Love – he had always envisioned that between him and a woman. But sex? Sex was for men. Their bodies were harder, it was rougher, and although a sweeping generalisation, there were far fewer emotions.

 

He had long ago given up on love, and he thought he had on sex as well, but now, learning that young, attractive people might be interested in him, even if he did have to pay for it? He’d never been so turned on at work before.

 

On this particular occasion, Jeremy had not been able to stop thinking about Patrick, the young rent-boy that the MP – incidentally the same age as Jeremy – had been caught with. Since Darren had shown him Patrick’s profile and he had seen that soft face with the hard look in his eye, he was fascinated.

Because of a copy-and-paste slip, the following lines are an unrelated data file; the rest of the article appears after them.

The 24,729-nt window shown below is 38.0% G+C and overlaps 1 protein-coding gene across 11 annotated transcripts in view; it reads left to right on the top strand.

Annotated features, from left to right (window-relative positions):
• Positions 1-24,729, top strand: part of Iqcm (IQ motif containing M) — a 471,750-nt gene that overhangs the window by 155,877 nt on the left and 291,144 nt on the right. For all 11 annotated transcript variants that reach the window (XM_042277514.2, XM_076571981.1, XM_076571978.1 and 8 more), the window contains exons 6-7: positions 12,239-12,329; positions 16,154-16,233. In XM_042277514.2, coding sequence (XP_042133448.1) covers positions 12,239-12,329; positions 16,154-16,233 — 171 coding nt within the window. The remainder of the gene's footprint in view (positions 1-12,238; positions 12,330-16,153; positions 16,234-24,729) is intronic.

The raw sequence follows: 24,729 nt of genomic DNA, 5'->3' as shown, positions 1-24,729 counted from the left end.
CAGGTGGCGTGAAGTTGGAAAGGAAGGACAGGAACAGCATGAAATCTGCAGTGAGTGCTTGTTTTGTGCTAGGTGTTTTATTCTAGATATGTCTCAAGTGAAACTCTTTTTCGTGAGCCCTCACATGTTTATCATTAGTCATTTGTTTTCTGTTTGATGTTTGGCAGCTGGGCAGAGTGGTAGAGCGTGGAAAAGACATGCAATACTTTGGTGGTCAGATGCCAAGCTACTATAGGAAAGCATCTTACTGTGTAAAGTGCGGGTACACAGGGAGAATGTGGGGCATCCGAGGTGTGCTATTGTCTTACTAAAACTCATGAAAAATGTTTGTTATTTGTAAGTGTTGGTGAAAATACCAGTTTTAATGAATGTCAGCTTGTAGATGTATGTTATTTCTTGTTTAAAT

He might have to pay for it – but this young, gorgeous man would be willing to help him feel a little less lonely.

 

Jeremy experienced a stroke of luck that evening when he logged on. After thirty minutes or so of browsing, he found him. Patrick, seemingly undeterred by the events of the previous weekend, was subtly advertising his services.

 

It was three days before Jeremy plucked up the courage to say hello, but once he did, Patrick was warm and flirty. Erotically charged conversation flowed between them for the next few days before Patrick finally suggested they meet up.

 

That had been on the Thursday. On the Friday night, Jeremy left work and drove brazenly to the same estate where the MP had been caught with his pants down.

 

In person, Patrick looked slightly thinner than his photos, perhaps not quite so innocent, that hard look in his eye seeming to have taken over his entire face. They sat in a dark car park facing the local pub. Conversation was stilted, not like online and Patrick avoided making eye contact with him.

 

After a few aborted attempts to engage him in conversation, Jeremy gave up and just pushed his chair back and unzipped his fly. Patrick reached across and quietly set to work.